The most expensive conversion I’ve done so far, not just because of the cost of hiring the aircraft, but because it also involved a flight to Port Elizabeth, where the aircraft in question is based. Before I talk about the Airvan, I’m going to waffle on about my trip to PE.
Flying with SA Express, I did the online check-in thing for the first time in my life. This meant that when I arrived at the airport, all it took was 12 minutes for me to drop off my luggage, go through security (where I set off the metal detector thing for the first time ever, oops), make my way downstairs, and sit at the gate.
Pure bliss. The only long wait was while standing on the bus waiting to be driven to the aircraft, a De Havilland Dash-8, Q-400. This is the first time I’d be flying on one of these, so I was quite excited (there were a lot of firsts on this trip).
Seated by the window, and just in front of the propeller, I had a great view. The aircraft itself is very nice, and the only complaint I have is that it vibrates a lot, and because there’s a lot of plastic trim, it rattles and gets annoying.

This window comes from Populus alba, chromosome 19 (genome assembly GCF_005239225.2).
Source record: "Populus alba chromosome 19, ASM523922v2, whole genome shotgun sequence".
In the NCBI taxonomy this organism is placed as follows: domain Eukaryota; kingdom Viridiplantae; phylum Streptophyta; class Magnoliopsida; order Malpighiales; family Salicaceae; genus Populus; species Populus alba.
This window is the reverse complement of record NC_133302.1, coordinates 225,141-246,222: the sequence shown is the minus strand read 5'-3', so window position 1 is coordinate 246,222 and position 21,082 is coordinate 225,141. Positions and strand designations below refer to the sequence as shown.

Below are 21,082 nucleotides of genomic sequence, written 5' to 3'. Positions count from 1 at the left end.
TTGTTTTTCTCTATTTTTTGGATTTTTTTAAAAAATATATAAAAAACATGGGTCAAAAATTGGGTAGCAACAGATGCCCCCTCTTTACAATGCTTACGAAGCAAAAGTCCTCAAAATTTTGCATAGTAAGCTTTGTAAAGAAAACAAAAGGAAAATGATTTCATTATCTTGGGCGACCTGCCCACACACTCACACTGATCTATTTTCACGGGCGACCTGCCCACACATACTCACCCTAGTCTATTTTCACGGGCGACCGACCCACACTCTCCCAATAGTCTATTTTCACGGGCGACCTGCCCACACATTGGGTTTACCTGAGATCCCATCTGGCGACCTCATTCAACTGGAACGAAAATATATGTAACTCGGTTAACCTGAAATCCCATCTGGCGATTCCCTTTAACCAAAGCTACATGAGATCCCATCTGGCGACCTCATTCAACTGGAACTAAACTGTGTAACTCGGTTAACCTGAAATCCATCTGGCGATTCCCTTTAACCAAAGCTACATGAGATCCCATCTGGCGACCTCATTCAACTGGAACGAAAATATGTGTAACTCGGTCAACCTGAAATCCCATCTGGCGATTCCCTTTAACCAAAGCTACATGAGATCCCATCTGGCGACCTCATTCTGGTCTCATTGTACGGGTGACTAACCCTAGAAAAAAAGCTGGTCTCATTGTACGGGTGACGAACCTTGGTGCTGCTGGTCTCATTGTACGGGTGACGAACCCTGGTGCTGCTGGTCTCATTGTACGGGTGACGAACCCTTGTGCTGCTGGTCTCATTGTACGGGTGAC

But, luckily for me, I didn’t have to sit in the cabin for the whole flight. During the standard greeting by the co-pilot before departure, I realised that I actually know the co-pilot. So after the food and drinks had been served, I asked the airhostess to please tell the co-pilot that I say hello. Next thing I know I’d been invited into the cockpit. And once in the cockpit, I was asked if I wanted to sit in the jumpseat for the descent and landing.
Of course I said “I’d love to stay here!”, so I got comfortable on my little seat, and allowed my eyes to roam around the cockpit. The Q-400 is on my very short list of “big” aircraft that I would love to fly one day, and being able to sit in the pointy end made me think “Yeah, I can see myself here in a few years.”
After arriving in PE, I met my instructor and was whisked away to Sheltam Aviation. Here I was greeted by the very friendly staff, and asked to hand over my logbook and licence so that they could open up a training file for me. While they were busy with that, my instructor, D, and I had a chat about the Airvan and its “Systems”. I say “systems” because this aircraft is incredibly basic.
After that, we went out the aircraft so D could show me the pre-flight. One’s first impression of the Gippsland Aeronautics GA8 Airvan is that it’s a box with wings and wheels. Apparently it looks very much like the box fish (I’ve just Googled the box fish, and yeah, I can see the similarities). It’s certainly not the prettiest aircraft, but it does have a certain beauty about it.
Once at the aircraft, it’s easy to see that the Australians have built a no-nonsense, no-fuss, rugged, built-for-the-job aircraft. There are no frills, and no fancy gizmo’s. It is designed to be simple and efficient. From the door latches right through to the fuel system.